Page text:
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 Touching Molecules With Your Bare Hands

This story is from the category Pure Research
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Date posted: 15/04/2005


Image reproduced with permission, The Scripps Research Institute


A group of scientists at The Scripps Research Institute has developed a new way of looking at and interacting with molecules so small that they cannot be seen even with the world?s most powerful microscopes.

Tangible Interfaces for Structural Molecular Biology is the name of this new, augmented reality based tech, and its creators envision it as a technology useful for both educational and scientific research.

?We want to be able to understand, communicate, and interact with complex structures in natural ways,? explains Molecular Biology Professor Art Olson, who led the research described in this month?s issue of the journal Structure. ?The easier it is to hold a biological molecule in your hands, the easier it will be to figure out what it is doing in the body.?

By using cutting-edge three-dimensional fabricating printers that ?print? solid objects out of thousands of layers of plaster or plastic, the group can construct models of proteins, DNA, and other tiny biological molecules. These models can be touched, twisted, tweaked, and tossed from person to person.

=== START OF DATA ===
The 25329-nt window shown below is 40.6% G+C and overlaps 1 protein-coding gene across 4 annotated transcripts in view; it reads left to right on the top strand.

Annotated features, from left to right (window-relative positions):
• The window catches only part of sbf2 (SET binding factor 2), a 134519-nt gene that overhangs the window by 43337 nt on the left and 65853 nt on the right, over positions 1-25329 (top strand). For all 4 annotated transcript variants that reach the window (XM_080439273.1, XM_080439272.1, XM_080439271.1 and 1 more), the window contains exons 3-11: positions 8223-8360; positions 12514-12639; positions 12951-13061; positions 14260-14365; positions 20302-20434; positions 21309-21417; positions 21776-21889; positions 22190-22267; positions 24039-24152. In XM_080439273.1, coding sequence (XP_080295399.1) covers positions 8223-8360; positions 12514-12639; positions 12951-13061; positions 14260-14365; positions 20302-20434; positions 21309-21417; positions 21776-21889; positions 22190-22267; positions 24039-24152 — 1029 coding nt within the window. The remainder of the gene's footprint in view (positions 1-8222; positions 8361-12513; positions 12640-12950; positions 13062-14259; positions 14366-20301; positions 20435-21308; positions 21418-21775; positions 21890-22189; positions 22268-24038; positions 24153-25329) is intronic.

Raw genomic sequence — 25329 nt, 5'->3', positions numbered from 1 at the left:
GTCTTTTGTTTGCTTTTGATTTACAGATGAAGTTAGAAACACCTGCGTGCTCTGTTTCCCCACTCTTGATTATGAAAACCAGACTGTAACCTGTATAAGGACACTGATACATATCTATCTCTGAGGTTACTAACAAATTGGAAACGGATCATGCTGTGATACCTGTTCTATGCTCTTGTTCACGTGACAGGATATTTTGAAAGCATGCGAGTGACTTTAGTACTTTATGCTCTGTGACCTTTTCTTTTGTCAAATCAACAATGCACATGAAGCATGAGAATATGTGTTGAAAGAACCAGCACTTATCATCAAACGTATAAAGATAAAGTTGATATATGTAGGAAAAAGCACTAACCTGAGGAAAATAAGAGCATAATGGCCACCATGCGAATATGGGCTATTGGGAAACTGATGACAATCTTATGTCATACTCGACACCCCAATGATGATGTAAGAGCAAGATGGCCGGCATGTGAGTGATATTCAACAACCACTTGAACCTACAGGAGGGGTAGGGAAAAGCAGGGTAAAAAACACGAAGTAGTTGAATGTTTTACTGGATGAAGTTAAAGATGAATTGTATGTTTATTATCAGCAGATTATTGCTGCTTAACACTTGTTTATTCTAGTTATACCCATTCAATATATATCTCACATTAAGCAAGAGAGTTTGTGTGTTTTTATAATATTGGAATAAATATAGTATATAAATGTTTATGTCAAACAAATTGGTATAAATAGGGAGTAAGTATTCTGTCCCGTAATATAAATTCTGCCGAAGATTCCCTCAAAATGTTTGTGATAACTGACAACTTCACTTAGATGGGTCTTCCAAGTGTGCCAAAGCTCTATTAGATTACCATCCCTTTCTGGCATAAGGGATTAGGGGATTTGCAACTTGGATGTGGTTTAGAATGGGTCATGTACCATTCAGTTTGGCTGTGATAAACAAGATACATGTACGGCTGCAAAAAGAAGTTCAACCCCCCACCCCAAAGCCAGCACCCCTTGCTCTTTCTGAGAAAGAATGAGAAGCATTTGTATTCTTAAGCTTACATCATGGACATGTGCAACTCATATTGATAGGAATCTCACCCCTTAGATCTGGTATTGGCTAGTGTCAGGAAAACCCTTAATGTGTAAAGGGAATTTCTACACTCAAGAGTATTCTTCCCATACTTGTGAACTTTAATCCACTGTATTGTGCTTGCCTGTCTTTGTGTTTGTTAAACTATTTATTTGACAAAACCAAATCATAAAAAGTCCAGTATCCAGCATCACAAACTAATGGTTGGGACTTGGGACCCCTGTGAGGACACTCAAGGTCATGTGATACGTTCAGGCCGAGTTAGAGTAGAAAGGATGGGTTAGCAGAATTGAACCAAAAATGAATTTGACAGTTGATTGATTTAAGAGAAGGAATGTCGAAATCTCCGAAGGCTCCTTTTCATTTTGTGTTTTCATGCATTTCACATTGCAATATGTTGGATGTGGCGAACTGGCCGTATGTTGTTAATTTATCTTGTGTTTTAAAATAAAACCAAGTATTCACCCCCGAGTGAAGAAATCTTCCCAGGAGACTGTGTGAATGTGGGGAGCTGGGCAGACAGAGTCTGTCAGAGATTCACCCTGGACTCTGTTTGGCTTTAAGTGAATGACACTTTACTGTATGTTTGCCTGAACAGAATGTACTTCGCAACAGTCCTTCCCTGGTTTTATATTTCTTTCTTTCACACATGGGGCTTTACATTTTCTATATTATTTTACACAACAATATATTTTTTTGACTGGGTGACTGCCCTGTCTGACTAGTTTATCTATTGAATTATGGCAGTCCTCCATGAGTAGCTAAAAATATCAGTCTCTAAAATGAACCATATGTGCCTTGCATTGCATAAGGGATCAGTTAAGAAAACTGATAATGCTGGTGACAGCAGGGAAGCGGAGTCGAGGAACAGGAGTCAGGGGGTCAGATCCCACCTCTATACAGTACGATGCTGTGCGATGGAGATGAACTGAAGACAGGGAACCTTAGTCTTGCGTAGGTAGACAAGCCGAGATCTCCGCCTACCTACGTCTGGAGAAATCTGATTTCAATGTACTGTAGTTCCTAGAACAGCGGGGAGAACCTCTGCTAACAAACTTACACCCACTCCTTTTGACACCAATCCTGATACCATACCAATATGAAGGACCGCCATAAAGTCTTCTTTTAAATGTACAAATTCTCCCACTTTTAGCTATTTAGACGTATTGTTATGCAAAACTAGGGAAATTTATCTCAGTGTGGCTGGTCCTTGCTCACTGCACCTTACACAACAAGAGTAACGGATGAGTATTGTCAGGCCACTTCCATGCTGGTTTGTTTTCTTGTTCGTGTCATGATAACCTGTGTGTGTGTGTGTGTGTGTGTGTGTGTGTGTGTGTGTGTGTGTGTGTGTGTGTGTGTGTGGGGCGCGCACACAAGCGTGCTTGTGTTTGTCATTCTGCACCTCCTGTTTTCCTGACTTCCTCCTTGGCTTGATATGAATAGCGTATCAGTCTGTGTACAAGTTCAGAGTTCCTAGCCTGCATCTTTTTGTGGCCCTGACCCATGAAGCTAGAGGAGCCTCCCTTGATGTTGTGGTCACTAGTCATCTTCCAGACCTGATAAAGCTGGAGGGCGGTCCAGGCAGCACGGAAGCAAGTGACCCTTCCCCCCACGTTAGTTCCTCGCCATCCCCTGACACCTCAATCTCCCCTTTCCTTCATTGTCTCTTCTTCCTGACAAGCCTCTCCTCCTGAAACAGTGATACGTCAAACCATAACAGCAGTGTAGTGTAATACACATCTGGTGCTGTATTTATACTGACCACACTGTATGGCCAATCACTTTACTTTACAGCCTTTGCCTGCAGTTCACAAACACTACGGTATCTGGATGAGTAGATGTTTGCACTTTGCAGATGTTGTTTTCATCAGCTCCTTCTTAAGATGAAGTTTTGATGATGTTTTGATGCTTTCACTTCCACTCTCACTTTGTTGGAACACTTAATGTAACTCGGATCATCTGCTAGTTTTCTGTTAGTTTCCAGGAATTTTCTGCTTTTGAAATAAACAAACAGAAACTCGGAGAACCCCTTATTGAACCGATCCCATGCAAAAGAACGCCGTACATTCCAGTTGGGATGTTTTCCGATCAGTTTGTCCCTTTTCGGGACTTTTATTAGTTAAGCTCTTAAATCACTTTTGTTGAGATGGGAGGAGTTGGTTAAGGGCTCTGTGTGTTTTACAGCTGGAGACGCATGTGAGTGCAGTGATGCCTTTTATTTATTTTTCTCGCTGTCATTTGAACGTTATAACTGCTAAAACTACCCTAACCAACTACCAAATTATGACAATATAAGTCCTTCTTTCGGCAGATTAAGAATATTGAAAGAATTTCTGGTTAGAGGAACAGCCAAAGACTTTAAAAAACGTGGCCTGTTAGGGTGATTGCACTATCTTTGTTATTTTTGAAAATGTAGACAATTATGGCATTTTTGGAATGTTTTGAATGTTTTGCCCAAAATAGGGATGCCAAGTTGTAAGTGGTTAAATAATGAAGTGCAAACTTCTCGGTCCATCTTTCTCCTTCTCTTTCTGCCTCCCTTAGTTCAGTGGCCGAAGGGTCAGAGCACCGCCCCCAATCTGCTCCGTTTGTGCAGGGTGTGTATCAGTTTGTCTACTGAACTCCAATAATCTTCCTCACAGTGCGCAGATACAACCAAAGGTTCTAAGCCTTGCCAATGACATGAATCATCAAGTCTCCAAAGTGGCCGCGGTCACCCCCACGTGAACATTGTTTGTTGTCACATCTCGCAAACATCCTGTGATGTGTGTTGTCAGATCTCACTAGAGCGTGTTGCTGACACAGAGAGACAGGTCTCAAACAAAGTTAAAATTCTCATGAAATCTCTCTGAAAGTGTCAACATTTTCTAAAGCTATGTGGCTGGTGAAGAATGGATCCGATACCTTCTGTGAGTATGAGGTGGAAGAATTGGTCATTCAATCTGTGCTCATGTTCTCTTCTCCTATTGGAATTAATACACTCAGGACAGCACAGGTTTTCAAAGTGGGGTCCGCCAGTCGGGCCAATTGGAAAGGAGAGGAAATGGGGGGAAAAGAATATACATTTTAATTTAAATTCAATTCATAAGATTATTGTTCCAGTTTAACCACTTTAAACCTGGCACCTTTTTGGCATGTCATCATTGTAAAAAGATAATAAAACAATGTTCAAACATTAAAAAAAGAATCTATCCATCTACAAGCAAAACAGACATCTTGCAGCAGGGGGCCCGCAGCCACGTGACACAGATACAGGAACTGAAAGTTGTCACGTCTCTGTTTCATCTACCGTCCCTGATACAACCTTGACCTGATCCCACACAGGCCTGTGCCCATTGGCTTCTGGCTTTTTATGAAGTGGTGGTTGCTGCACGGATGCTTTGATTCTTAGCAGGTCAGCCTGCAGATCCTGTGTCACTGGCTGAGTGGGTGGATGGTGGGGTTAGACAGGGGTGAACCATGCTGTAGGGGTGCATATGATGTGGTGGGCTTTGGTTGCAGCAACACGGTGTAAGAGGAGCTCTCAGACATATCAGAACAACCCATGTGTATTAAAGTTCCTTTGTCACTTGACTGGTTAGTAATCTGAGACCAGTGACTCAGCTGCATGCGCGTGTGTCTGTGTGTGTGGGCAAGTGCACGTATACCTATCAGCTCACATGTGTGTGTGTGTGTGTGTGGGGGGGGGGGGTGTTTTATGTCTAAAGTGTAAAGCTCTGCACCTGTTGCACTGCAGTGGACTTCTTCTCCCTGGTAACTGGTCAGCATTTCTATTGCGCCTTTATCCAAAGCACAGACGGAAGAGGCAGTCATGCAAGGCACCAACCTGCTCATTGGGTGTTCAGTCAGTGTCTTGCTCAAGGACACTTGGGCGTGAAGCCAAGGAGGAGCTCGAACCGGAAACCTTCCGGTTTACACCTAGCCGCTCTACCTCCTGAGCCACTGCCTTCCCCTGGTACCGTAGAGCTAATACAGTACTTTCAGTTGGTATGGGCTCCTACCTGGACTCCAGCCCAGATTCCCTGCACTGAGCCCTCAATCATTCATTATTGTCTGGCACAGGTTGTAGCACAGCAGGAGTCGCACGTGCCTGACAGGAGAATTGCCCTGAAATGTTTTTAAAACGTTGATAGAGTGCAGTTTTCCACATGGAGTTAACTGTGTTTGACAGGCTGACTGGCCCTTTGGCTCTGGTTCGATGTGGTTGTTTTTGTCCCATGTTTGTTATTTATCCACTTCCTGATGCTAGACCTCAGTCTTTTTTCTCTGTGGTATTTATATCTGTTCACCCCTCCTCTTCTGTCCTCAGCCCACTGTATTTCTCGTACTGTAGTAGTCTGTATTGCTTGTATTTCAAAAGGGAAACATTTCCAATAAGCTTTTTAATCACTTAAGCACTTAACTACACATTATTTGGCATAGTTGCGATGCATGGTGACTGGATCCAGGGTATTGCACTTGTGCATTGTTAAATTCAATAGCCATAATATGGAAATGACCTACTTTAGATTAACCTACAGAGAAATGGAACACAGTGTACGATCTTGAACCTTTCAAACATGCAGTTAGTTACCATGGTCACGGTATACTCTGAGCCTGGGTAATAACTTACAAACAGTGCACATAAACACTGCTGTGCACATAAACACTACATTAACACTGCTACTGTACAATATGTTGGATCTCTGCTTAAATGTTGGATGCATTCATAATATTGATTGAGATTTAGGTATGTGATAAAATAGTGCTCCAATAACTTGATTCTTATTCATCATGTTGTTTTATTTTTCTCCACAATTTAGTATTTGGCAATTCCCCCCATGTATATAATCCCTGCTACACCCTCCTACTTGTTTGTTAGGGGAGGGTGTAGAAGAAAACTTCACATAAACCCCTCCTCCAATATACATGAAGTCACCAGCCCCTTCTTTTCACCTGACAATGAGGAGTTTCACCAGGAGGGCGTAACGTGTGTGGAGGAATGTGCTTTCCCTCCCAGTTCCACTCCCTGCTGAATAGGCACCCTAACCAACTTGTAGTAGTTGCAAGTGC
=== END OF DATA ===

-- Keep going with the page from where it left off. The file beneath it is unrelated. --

Image reproduced with permission, The Scripps Research Institute


Then, using digital recording to capture and track the movement of these objects, in the exact same way as standard motion capture, an artificial environment is created, in which the computer duplicate of the physical model is manipulated and moved in real-time in the precise same way as its physical counterpart. The difference of course being, that the virtual one, can be slotted into place, as it would be in the body.

In fact, this particular AR goes further, with the augmented reality version being smart enough to recognise properties of the molecules. For example, a proton grasped and bent, so that two opposite ends come close together, the field around the molecule in those places, changes from a blue sheen to a fierce red, warning that the electrostatic properties of the molecule are not going to put up with this manipulation.

Similarly, says Olson, such tangible interfaces could be used to manipulate models and predict molecular interactions.

Photos: Examples of this technology in action

See the full Story via external site: www.scripps.edu



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